What to do immediately Call your dentist right away, especially if it's a permanent tooth. If you can't reach her, go to an E.R. A chipped tooth with an exposed nerve needs to be addressed quickly. Put a knocked-out permanent tooth back in its socket ASAP if your child can hold it in place by biting a paper towel or a clean washcloth. (Rinse the tooth gently if need be.) Otherwise, keep it in a container with milk or a bit of saliva.
The signs She's having trouble breathing and may hold her hands to her throat or faint. It can happen while she's eating or playing, if she put a toy in her mouth.
What to do immediately Encourage her to cough it up. If the object doesn't come out, perform the Heimlich maneuver (see "How to Give the Heimlich Maneuver" video below). Stand behind her and reach around her waist; place your fist (thumb in) above her belly button and grab your fist with your other hand. Pull in and up quickly. Do this a few times. If the child can't speak or passes out, call 911 while someone performs CPR if possible to dislodge the object through chest compressions. (The process differs for a baby; see the "Performing Infant CPR" video below.)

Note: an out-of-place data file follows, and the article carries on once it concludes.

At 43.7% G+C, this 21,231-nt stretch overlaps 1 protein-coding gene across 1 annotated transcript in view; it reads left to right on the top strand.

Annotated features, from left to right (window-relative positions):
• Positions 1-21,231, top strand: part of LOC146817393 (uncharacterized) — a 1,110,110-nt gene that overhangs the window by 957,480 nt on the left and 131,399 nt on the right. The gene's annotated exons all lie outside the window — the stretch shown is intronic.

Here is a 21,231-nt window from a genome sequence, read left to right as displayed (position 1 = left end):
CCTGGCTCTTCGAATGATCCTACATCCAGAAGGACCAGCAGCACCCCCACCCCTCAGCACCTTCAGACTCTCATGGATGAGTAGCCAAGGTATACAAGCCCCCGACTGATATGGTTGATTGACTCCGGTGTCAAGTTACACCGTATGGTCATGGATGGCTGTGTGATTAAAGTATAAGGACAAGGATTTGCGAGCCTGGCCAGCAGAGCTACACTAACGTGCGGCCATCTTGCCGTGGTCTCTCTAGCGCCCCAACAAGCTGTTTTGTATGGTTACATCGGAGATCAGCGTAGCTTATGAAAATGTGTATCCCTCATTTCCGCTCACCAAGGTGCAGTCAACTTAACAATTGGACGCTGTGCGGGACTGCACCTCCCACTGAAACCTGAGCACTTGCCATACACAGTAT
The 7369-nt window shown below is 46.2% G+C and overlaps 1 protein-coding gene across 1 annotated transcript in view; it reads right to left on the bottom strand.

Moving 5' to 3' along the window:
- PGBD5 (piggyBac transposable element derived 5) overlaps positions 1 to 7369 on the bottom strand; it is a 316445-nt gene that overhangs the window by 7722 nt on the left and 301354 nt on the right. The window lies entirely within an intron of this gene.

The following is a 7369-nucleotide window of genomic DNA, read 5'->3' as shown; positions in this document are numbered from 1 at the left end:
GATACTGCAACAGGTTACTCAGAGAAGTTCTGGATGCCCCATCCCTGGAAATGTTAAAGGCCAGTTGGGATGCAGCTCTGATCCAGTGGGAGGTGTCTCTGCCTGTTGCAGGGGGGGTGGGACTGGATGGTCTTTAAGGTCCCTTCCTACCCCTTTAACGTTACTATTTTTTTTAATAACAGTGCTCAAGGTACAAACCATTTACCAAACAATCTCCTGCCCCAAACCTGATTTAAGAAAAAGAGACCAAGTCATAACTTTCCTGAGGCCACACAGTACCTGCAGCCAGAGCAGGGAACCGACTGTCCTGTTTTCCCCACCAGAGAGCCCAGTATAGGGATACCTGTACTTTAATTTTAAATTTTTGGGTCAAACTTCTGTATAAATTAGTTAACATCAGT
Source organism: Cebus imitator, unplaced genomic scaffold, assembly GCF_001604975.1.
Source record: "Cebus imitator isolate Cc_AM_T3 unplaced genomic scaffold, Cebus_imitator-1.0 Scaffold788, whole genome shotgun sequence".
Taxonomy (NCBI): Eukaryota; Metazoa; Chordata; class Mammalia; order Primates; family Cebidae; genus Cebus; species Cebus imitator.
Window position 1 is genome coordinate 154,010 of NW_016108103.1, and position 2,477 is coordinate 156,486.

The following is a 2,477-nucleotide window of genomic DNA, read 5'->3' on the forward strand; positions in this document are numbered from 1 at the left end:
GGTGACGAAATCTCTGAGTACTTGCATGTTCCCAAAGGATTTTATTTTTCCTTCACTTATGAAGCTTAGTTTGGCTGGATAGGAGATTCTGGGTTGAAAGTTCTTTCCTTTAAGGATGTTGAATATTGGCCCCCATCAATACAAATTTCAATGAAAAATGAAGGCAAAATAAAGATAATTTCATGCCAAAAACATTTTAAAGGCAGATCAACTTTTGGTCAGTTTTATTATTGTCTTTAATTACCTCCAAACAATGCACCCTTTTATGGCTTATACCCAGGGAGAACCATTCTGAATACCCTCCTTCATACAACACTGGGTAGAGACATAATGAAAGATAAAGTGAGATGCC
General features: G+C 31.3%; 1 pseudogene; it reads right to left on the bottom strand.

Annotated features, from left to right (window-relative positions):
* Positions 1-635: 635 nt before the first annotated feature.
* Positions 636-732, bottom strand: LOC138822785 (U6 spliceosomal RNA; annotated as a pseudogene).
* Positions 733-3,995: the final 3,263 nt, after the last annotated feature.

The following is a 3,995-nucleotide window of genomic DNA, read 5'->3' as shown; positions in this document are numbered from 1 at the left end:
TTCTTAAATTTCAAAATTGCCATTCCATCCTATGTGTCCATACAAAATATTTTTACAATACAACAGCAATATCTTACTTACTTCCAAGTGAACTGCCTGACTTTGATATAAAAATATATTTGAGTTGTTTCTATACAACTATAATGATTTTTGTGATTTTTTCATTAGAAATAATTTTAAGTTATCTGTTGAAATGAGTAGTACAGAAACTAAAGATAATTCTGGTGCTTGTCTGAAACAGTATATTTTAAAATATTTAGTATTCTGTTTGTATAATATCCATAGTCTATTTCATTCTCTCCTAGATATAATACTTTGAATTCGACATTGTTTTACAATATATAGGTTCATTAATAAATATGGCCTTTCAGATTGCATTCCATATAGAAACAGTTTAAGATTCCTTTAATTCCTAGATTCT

The signs A cut is serious when the bleeding doesn't stop after you've applied pressure for a few minutes.
What to do immediately Continue to put pressure on it (a clean dishcloth or a piece of clothing works well). If it still won't stop bleeding, call 911. If it does stop bleeding with pressure, go to the E.R. -- but you may need to call 911 anyway if you can't keep the pressure on while on the way. You should go to the E.R. if the edges of the cut gape apart or if there's a deep hole. Otherwise, clean it well with soap and water and once it's stopped bleeding, put a bandage on it. Call your doctor if you have any questions.
The signs Your child will likely be in a lot of pain and rub or press on his eye(s), which may be red or tearing heavily.
What to do immediately Call 911 if there's obvious damage to the eye or if whatever is in it has burned his face too; if he's having trouble breathing; or if he faints. Don't force the eye open or flush it if there was trauma from a direct blow or an object. Otherwise, hold it open as best you can and pour saline solution or tap water into it. If he seems fine, call your doctor. Go to the E.R. if he doesn't.
The signs If the bone is crooked or sticking out, it's broken. But often it's less clear. After an injury, if your child is in a lot of pain, has swelling in the injured area, feels light-headed, or throws up, a bone may be broken.
What to do immediately Make him comfortable. Move the affected limb as little as possible. Call 911 if the bone is sticking out or crooked or if he's in severe pain. If not, go call your doctor for advice or go to the E.R.
The signs Symptoms depend on the poison. They may include burns on the mouth, trouble breathing, sleepiness, and vomiting. Suspect poisoning any time your young child is suddenly acting odd or ill.